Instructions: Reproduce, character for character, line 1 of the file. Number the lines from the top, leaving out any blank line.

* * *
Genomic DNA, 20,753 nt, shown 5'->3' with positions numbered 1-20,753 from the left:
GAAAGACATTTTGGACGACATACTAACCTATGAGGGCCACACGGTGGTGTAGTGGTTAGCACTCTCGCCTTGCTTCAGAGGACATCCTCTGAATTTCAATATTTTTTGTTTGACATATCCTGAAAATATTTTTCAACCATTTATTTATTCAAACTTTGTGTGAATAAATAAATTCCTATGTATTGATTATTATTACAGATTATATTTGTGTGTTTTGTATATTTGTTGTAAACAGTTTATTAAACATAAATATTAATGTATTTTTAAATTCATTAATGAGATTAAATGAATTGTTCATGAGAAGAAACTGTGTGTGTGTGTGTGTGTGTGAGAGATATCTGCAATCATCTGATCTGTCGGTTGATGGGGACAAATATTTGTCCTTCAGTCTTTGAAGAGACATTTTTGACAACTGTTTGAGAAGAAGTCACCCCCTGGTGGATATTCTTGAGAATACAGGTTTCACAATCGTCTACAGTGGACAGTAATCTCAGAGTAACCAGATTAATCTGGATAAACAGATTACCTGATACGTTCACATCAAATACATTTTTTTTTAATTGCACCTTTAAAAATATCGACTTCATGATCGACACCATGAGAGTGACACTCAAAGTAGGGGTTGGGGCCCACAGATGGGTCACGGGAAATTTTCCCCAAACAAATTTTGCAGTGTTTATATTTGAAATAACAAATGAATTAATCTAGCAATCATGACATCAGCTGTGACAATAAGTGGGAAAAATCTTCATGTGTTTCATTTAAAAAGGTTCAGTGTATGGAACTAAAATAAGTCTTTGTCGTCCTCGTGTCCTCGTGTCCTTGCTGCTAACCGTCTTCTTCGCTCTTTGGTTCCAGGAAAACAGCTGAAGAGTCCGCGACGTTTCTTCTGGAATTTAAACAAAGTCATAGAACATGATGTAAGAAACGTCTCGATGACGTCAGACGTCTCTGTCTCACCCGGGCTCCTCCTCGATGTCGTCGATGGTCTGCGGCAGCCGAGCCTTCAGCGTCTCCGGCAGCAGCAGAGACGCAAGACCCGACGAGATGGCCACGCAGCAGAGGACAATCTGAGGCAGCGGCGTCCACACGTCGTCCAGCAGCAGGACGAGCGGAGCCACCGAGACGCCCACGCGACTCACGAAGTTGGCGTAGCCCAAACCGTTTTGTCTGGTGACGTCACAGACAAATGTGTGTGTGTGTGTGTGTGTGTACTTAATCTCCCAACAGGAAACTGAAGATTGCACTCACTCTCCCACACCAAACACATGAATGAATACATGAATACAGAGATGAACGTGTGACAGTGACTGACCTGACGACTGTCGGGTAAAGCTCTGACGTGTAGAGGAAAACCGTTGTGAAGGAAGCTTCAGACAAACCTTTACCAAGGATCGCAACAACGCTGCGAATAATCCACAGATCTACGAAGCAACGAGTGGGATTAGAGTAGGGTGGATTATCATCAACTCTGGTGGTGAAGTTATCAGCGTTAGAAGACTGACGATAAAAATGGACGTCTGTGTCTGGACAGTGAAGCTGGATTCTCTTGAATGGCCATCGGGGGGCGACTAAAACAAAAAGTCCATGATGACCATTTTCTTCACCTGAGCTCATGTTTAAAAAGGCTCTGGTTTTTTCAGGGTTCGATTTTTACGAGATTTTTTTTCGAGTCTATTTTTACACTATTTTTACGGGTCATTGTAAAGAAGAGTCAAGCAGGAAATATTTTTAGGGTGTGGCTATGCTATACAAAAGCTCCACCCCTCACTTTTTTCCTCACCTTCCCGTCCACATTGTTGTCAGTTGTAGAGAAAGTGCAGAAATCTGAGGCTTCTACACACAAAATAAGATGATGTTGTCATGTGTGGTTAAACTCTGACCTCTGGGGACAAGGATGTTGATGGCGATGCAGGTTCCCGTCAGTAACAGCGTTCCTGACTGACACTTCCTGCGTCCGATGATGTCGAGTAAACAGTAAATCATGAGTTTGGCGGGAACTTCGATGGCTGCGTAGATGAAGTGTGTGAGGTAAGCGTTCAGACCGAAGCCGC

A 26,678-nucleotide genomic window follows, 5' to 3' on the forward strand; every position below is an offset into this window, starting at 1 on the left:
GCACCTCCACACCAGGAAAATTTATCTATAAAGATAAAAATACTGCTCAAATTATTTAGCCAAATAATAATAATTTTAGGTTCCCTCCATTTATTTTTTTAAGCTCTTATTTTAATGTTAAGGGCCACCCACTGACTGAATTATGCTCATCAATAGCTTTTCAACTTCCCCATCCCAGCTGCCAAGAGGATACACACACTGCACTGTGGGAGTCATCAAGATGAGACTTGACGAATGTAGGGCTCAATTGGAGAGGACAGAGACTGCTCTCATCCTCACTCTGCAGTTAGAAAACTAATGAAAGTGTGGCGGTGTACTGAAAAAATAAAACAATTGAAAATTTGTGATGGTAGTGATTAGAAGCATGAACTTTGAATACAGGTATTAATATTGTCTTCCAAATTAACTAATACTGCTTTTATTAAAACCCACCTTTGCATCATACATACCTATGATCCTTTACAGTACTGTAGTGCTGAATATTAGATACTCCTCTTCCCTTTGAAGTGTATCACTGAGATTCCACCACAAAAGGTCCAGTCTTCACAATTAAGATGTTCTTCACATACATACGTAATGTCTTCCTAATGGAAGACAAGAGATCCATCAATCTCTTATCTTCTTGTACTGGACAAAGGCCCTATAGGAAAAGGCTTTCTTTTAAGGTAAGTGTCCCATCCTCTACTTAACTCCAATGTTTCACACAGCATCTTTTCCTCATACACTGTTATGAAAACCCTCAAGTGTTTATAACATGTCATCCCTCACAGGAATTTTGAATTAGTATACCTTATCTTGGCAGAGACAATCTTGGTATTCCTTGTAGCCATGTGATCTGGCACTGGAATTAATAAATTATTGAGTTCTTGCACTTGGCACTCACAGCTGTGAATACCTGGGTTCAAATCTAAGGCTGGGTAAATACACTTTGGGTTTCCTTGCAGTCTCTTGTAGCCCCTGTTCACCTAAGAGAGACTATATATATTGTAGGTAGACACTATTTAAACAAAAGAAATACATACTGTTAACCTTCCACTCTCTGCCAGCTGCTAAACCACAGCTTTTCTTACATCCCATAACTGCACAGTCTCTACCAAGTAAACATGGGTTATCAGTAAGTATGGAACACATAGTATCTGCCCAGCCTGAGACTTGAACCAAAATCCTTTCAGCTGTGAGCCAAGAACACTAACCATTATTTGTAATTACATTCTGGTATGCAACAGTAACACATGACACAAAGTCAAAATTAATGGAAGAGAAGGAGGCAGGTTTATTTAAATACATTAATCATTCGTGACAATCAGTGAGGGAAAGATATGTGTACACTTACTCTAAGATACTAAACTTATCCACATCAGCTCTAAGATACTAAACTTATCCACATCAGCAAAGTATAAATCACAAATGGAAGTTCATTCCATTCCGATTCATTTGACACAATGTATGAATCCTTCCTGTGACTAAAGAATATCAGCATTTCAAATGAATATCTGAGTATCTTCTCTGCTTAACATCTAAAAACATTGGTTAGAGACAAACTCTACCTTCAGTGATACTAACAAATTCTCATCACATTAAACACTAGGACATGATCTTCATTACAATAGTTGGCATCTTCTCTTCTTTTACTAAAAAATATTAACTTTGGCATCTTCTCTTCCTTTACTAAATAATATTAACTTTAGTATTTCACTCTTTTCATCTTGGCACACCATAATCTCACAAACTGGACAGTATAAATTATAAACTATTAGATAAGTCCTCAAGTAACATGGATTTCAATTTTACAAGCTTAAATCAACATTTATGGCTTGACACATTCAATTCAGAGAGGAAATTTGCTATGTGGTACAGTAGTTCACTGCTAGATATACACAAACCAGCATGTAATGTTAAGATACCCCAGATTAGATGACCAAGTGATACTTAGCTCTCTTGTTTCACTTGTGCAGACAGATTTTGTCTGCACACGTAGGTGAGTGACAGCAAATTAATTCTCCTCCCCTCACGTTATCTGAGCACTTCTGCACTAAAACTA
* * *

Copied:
Genomic DNA, 20,753 nt, shown 5'->3' with positions numbered 1-20,753 from the left: